"Because the area where my grandparents lived their whole life, it changed radically. You know, suddenly there's this huge mosque right in front of your home. So I get that some people have a problem with that," Van Noorde says. "They're not racist. They're coping with what to them is an extreme change."

In the 1950s, the Netherlands' immigrant population was virtually zero, except for a few thousand Dutch citizens from Indonesia, a former Dutch colony. But in the 1960s and 1970s, Dutch companies facing a labor shortage recruited guest workers from Turkey and Morocco.

After the Netherlands became a founding member in 1993 of the European Union, with its free movement of citizens, its immigrant population shot up to about 10 percent in just a few decades. Certain areas, like Van Noorde's grandparents' neighborhood in the port city of Rotterdam, are majority immigrant now. Most are descendants of those guest workers from Turkey and Morocco.

Wilders promises to reverse that and return the Netherlands to its white, Christian roots. But what makes him different from the far-right in other European countries is that he also favors gay rights, legalized drugs and feminism.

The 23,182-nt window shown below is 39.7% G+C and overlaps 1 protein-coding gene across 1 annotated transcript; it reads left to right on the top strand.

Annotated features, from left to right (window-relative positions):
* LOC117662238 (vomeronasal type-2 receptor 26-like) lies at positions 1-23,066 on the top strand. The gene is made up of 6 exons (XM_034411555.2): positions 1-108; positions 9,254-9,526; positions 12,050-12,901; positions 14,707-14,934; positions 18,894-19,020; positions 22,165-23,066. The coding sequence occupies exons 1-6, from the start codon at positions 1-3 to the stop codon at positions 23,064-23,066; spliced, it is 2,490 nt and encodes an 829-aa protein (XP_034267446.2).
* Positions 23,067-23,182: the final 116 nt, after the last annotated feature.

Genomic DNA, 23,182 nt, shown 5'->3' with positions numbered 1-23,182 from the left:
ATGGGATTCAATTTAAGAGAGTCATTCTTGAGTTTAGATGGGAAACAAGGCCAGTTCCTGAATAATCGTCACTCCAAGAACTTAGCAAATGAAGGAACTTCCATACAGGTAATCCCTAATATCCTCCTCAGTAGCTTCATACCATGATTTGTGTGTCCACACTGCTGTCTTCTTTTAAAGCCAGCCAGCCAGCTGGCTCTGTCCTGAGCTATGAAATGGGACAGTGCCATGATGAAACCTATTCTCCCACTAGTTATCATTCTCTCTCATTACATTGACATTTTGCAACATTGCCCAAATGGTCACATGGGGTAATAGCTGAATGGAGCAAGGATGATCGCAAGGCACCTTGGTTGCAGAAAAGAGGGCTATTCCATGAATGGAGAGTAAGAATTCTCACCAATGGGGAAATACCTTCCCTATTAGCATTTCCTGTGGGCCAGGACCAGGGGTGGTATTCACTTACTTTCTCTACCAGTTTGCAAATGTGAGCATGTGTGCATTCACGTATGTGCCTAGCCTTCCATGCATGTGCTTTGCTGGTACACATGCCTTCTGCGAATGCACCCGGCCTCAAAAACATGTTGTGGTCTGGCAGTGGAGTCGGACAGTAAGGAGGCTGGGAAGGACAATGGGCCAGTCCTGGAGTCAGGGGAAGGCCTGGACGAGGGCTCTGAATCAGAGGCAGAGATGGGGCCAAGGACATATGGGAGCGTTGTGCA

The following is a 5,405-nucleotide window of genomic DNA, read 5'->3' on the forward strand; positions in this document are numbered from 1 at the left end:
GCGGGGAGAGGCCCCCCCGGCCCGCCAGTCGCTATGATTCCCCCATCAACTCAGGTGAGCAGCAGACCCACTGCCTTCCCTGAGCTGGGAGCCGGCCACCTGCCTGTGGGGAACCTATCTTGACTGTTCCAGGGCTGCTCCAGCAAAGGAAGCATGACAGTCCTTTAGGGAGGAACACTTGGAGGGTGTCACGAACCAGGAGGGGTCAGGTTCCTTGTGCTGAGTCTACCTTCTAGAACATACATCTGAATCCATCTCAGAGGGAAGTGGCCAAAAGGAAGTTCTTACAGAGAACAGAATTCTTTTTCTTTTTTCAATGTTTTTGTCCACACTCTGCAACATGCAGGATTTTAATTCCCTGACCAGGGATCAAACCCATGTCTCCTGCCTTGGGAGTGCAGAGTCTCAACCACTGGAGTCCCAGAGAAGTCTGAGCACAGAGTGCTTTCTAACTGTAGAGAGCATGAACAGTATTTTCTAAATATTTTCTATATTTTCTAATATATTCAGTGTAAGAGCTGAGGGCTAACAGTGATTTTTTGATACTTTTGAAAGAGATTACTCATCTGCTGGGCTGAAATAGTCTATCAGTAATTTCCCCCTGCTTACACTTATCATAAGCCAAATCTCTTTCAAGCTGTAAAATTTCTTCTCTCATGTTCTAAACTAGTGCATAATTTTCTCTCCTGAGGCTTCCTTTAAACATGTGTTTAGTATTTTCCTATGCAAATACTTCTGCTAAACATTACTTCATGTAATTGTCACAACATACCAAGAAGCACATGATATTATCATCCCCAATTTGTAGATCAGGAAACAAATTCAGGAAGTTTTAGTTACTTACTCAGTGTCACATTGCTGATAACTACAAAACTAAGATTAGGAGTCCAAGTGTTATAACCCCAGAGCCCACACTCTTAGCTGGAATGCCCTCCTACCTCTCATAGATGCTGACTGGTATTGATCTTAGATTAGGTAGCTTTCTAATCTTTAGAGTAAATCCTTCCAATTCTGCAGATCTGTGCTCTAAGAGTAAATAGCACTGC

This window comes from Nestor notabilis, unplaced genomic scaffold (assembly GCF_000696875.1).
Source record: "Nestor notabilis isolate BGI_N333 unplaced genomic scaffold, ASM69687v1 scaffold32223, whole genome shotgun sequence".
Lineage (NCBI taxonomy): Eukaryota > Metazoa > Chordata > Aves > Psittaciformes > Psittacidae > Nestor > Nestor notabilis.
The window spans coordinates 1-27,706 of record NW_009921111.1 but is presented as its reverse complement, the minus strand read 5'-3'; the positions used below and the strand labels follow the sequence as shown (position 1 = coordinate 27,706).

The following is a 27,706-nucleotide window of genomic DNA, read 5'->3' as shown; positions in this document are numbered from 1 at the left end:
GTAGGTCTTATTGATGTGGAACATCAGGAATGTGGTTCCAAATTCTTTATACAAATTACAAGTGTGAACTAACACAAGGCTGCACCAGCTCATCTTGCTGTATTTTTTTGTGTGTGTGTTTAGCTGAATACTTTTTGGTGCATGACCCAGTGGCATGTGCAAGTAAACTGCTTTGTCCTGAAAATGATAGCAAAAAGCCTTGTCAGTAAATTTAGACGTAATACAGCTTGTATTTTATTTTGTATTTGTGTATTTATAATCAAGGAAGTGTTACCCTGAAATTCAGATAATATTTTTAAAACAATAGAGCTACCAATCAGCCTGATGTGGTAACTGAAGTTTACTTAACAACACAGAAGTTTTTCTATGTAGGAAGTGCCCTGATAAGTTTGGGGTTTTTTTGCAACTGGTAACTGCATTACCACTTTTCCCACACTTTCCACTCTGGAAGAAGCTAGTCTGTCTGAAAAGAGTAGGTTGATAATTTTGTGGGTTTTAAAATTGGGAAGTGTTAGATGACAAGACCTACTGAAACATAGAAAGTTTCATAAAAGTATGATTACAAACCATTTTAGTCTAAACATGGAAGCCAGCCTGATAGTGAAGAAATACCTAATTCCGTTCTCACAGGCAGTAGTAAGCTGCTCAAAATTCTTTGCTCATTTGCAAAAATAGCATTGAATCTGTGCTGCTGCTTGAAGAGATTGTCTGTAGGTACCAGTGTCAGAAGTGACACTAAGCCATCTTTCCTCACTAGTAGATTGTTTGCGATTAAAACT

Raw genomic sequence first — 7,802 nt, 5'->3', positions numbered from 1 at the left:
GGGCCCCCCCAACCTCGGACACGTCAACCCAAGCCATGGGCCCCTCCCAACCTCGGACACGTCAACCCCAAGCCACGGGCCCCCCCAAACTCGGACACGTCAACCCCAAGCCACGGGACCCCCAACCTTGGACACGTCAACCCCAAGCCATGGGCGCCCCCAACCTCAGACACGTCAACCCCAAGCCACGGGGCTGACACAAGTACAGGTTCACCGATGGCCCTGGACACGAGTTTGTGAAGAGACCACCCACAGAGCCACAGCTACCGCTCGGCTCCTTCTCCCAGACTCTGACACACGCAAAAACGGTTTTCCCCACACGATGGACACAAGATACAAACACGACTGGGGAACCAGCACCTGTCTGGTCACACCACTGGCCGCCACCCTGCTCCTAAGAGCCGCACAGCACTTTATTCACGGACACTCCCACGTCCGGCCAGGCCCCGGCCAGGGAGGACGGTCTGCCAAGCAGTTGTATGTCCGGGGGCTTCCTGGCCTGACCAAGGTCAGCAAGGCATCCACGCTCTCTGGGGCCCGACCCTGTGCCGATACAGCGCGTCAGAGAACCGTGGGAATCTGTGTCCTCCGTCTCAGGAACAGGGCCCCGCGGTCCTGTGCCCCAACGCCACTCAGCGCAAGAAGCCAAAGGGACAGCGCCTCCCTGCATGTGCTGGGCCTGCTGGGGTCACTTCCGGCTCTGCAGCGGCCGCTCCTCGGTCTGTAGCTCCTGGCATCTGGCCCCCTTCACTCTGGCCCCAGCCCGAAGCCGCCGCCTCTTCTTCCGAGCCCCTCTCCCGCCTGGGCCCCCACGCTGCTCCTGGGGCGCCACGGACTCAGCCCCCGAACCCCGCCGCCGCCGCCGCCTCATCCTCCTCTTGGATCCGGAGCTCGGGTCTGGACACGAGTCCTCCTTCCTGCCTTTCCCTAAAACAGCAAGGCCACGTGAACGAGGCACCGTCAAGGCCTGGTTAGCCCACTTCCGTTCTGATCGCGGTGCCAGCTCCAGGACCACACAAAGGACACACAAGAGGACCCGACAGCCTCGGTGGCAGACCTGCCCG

What appeals to many Dutch voters is that he vows to protect those liberal Dutch values from an enemy that he says is Islam.

"A lot of people from Islamic backgrounds don't care a bit about our values, our culture, our identity, our freedom — or the rights of women not to be harassed," Wilders told NPR in a rare interview in late December, in the hallway of the Dutch parliament.

It was just after an ISIS attack on a Christmas market in Berlin, and Wilders was irate. He'd just tweeted a photoshopped picture of German Chancellor Angela Merkel with blood on her hands.

"We should hold Mrs. Merkel accountable. We should hold the Dutch prime minister accountable. They are all of the same bunch — irresponsible, cowardly," Wilders said. "We have to change our societies and fight back and defend our values and our people. That's the only way we can save our liberty."

He's an isolationist. He wants to ban the Quran, shut down mosques and pull his country out of the European Union. He wants to cut all foreign aid. Much like the Arab Spring a few years ago, Wilders says a wave of populist anger is now sweeping the West — and he's proud to be one of its leaders.

"I'm a patriot. I believe there's a patriotic spring going on in the world today, in the Western world," Wilders said. "Donald Trump did the job in America, and I hope that here in Europe, we will see a patriotic spring in Holland and also in Germany, in France — in many other countries where parties like mine are getting stronger every day."